On the other hand, the DaemonSet method on the three key points closely related to job log collection is average. When deploying iLogtail through DaemonSet, iLogtail's discovery container mechanism relies on communicating with docker.sock or containerd.lock. Docker has its own EventListener mechanism to obtain the creation and destruction events of containers in real time; Containers do not. They can only learn about the creation and destruction of containers through the polling mechanism. In the latest version, the polling interval is 1 second. Therefore, it can be considered that the delay for iLogtail to discover containers is 1 second. There is a delay of 3-6 seconds from the discovery of the container to the start of data collection. The delay of collecting stdout comes from the polling interval inside the stdout collection plug-in, while the delay of collecting container files comes from the docker_ The polling interval of the file plug-in and the frequency limit for loading the latest container configuration in the C++core. Therefore, in addition to some time-consuming processing, the DaemonSet mode expects the container log collection delay to be about 5-8 seconds. In terms of elasticity, iLogtail deployed by DaemonSet can support dynamic node expansion, but cannot directly support elastic container expansion without physical nodes.
Sidecar acquisition mode
Sidecar collection mode, using the feature that containers in the same pod of K8s can share storage volumes, deploy business and collection containers in a business pod at the same time to achieve the purpose of business data. This collection method requires the business container to mount the directory to be collected and share it with the collection container. The collection container collects business container logs by collecting local files.
In essence, this method is not very different from the host collection, and the container discovery problem does not need to be concerned. At the same time, as long as the collection container does not exit, the Pod will be in Running status, and the files on the shared storage volume will not be deleted. Therefore, there is no need to worry about the data loss caused by the collection delay. As the business container Pod is deployed, the Sidecar can also flexibly support various elastic expansion and contraction schemes, so it performs well on the key three points of job container collection.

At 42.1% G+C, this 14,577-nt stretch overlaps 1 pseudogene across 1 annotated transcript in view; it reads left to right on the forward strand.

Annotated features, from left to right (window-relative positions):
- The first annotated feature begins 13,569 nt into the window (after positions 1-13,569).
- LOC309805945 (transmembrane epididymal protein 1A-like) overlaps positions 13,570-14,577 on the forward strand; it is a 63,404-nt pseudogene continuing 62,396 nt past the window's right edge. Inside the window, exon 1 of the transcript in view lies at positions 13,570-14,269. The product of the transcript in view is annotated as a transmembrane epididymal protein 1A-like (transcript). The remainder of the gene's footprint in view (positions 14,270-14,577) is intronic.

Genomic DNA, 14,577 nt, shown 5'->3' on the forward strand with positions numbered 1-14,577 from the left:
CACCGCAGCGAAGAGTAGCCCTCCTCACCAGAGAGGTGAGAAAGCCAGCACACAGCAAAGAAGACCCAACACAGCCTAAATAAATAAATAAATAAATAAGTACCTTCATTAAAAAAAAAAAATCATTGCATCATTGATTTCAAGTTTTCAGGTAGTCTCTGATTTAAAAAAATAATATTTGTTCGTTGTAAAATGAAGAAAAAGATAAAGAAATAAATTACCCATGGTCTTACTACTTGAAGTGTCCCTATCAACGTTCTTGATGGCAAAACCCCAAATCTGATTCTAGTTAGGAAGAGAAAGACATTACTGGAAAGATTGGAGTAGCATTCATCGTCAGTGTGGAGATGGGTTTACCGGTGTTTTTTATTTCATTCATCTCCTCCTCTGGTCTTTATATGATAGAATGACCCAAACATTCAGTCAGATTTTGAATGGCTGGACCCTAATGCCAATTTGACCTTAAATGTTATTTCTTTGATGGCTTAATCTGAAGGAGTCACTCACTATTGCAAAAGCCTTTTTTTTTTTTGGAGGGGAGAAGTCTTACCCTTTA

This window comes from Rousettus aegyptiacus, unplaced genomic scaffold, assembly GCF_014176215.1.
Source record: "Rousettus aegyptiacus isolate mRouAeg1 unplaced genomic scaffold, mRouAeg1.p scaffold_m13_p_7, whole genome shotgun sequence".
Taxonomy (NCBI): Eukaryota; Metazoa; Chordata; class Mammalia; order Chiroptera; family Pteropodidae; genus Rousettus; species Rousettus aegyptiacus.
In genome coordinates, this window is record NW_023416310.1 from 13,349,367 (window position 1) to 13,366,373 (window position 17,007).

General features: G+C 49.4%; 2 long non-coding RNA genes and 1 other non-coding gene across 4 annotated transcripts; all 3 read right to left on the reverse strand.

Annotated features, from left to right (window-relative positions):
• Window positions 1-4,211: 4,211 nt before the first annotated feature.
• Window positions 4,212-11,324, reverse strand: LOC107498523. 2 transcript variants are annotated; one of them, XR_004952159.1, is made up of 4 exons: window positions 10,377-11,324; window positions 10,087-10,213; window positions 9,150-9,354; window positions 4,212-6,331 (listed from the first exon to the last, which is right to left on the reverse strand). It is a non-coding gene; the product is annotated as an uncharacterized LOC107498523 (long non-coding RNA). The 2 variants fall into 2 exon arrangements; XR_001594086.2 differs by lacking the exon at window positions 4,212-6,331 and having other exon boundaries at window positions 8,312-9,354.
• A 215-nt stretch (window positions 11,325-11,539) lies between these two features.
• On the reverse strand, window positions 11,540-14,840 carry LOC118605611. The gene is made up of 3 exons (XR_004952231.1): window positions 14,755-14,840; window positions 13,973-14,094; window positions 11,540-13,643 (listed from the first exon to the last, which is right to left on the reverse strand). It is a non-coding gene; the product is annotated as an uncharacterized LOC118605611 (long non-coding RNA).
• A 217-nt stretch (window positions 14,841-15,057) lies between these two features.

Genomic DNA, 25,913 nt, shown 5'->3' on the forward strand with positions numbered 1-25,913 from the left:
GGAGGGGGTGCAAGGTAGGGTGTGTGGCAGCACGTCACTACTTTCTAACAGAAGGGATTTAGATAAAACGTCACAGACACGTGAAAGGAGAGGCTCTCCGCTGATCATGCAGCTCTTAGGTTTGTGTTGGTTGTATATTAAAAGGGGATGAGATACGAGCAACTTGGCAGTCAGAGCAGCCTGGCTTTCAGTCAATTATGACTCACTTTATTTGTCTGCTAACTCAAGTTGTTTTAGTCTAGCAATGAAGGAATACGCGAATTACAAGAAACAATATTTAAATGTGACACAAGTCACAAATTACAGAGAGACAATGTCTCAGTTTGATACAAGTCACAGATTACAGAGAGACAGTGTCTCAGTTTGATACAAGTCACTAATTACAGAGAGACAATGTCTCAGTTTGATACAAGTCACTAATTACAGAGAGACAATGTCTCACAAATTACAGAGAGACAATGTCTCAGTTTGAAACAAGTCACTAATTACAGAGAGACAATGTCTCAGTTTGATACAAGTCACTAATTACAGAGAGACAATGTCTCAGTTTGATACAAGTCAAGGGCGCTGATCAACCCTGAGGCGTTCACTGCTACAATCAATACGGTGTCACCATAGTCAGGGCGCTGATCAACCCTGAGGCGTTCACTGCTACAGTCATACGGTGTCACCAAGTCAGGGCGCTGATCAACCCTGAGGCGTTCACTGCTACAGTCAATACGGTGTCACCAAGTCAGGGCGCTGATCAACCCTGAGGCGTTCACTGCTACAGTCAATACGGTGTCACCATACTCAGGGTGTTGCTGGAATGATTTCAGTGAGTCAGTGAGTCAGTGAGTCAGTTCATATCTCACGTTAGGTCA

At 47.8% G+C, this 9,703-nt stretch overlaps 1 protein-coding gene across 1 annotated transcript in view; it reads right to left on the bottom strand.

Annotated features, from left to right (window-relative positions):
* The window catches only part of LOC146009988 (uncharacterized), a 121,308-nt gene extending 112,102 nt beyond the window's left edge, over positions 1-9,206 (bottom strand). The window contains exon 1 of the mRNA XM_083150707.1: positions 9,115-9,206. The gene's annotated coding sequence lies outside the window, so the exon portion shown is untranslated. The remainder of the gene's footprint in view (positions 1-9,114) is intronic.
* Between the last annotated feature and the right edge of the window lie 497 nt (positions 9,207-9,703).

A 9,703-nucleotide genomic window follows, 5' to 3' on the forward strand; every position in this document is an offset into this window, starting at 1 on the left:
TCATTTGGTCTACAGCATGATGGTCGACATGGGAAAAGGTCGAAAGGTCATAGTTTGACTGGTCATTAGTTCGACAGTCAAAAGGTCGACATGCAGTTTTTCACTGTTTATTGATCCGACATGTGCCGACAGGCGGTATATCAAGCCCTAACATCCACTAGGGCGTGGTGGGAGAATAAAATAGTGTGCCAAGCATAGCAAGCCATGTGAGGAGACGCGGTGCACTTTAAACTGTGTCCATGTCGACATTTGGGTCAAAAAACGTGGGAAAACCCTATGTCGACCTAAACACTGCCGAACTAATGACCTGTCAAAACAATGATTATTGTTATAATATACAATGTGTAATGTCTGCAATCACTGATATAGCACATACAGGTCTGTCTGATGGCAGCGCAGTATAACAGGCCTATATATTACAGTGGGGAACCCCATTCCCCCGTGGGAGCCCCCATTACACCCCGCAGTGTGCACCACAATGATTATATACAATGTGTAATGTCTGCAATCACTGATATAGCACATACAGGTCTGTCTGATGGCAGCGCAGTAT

However, compared with DaemonSet, Sidecar is not so popular. In addition to its inability to directly support the standard output function of the collection container, it has some shortcomings that limit its scope of use. First, the resource consumption is high. Each Pod needs a Sidecar collection container, and the resource cost is proportional to the number of business Pod. Secondly, since the principle of collection is the same as that of the host, the meta information of the container cannot be automatically collected, and it needs to be exposed to the collection container through environment variables. Finally, each business Pod needs to configure shared storage for target data, and consider the mechanism of notifying the collection container to exit, which is invasive.
ECI elastic container product collection method
ECI is the abbreviation of elastic container instance (see the official introduction of Alibaba Cloud for details). It is equivalent to a small virtual machine, which is destroyed when it is used up and has no physical nodes. It has cost and flexibility advantages for sudden high concurrency scenarios, which are just the characteristics of some job container scenarios. The principle of the ECI product collection method is similar to the DaemonSet collection method. The difference is that the iLogtail container in ECI is not controlled by the Kube Scheduler, but is controlled by ECI and is invisible to users. The iLogtail container discovery method does not communicate with docker.sock or containerd.lock, but finds the containers to be collected through static container information. In order to support container data acquisition, ECI also mounts the path on ECI to the iLogtail container, which is the same principle as DaemonSet attaching the host path.
The collection mode of ECI products naturally provides good support for elastic expansion and contraction. Because the collection principle is similar to DaemonSet, the ECI collection method also inherits some of the properties of DaemonSet collection, such as the ability to completely obtain meta information, such as container discovery and the delay of starting collection. However, since the ECI product collection method uses the static file discovery container method, the container can be found at the first time after startup, so the actual delay is much smaller than DaemonSet.